Turmeric has a long history in ayurvedic medicine for treating inflammation. The main active ingredient of turmeric is curcumin [3]. In vitro and in vivo experiments have indicated that curcumin can suppress inflammation. This product has no related toxicity and plays a beneficial role in many types of inflammatory diseases, including obesity, diabetes, cardiovascular disease, bronchial asthma, and rheumatoid arthritis [4]. Many studies have shown that toll-like receptor (TLR)/ myeloid differentiation factor 88 (MyD88)/nuclear factor NF-κB, and NLR family pyrin domain containing 3 (NLRP3) signaling pathways are implicated in MSU crystal-induced inflammatory cytokine release in monocytes/macrophages [5,6,7]. The overexpression of COX-2 in articular tissue is characteristic of crystalline arthritis [8]. Previous studies have shown that MSU crystals can stimulate COX-2 expression in monocytes, synovial fluid inflammatory cells, rabbit synovial cell lines, human articular chondrocytes, and synovial cells [9, 10].

Previously, curcumin was shown to potentially prevent IκBα degradation by impeding 26S proteasome activity, the NF-κB signaling pathway, and NLRP3 inflammasome [11,12,13,14,15,16,17,18]. As the NLRP3 inflammasome is a key element in the MSU crystalloid-induced inflammatory response, strategies that block its activation or affect its activity could reduce gout inflammation [19]. Mitochondrial damage is closely related to the activation of NLRP3 inflammasome and the inflammatory response of gout, especially mitochondrial reactive oxygen species (ROS) which affect the assembly of NLRP3 inflammasome [20,21,22,23]. However, the effect of curcumin on MSU crystal-induced inflammation is controversial.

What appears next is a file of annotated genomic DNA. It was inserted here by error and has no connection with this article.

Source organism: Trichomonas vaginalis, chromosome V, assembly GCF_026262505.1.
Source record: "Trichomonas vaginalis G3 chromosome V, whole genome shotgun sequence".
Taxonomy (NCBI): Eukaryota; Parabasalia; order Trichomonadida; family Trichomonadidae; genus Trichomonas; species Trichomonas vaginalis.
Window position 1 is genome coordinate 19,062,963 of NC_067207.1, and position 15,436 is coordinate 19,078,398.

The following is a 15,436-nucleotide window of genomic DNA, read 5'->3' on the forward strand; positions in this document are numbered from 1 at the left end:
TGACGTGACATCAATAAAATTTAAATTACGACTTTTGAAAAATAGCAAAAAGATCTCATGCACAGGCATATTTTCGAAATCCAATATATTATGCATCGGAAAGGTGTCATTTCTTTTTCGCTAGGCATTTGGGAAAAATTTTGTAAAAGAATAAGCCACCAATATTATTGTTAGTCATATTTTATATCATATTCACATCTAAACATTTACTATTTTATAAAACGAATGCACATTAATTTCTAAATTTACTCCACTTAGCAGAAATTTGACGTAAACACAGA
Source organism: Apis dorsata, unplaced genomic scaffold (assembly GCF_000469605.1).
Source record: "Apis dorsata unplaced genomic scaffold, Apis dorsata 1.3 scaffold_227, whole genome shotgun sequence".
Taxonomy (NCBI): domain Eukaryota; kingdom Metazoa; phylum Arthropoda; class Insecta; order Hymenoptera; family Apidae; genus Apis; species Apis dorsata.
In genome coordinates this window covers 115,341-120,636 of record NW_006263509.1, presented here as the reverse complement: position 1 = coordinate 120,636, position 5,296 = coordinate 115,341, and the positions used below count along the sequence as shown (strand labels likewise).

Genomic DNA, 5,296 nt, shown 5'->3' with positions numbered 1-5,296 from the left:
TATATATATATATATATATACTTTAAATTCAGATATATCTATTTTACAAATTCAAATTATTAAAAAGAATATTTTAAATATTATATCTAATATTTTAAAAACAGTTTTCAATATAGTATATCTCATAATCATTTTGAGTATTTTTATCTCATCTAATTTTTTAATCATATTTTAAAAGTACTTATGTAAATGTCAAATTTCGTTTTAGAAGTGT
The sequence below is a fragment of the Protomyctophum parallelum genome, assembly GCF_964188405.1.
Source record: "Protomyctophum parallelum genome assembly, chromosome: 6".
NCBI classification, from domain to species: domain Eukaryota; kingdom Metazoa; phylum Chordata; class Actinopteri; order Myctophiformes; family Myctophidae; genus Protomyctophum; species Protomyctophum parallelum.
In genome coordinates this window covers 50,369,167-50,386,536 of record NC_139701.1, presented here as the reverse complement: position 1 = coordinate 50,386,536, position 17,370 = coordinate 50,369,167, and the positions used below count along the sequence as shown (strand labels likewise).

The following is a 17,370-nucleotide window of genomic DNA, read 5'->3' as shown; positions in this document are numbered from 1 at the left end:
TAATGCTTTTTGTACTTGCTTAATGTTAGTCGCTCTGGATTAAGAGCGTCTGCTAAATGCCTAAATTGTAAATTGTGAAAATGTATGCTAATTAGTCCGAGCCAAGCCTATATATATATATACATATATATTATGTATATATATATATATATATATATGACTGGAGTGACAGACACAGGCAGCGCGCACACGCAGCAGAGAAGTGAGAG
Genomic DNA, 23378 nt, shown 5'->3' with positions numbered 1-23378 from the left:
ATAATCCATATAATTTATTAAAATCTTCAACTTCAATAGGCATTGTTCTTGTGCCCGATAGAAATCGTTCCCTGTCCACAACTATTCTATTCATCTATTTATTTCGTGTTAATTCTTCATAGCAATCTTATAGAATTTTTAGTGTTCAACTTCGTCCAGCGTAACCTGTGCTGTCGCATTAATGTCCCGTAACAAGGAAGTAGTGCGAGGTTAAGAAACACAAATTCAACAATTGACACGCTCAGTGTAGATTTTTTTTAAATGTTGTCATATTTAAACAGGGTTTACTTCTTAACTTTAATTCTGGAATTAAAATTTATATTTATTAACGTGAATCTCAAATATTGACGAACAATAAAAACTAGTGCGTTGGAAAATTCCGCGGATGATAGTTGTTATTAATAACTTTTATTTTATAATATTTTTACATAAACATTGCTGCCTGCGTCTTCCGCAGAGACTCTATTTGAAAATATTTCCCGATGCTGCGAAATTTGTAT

In this study, we explored the effects of curcumin on gout models in vitro and in vivo by assessing inflammatory cytokines, detecting paw and ankle joint swelling, and determining lymphocyte infiltration. We further investigated the possible molecular mechanisms of curcumin’s therapeutic potential to inhibit the degradation of IκBα, the activation of NF-κB signaling pathway, the activity of NLRP3 inflammasome, and the mitochondrial damage in MSU crystal-stimulated inflammation. This study may provide new treatments for gout arthritis.

Methods

Mice

All mice were of C57BL/6 background and were housed with an alternating 12-h light/12-h dark cycle. All animal experiments were performed according to the Guidelines for the Care and Use of Laboratory Animals and were approved by the Ethics Committee of North Sichuan Medical College.

Preparing MSU

One gram uric acid (Sigma-Aldrich, St. Louis, MO, USA) was dissolved in 200 ml of boiling water containing 6 ml of 1 N NaOH, adjusted to pH 8.9 through the addition of NaOH, and the mixture was crystallized at room temperature overnight. The precipitate was filtered from the solution and dried at 42 °C. The crystals were weighed under sterile conditions and suspended in PBS at a concentration of 25 mg/ml [16].

Isolation of PBMCs, cell culture, and MSU stimulation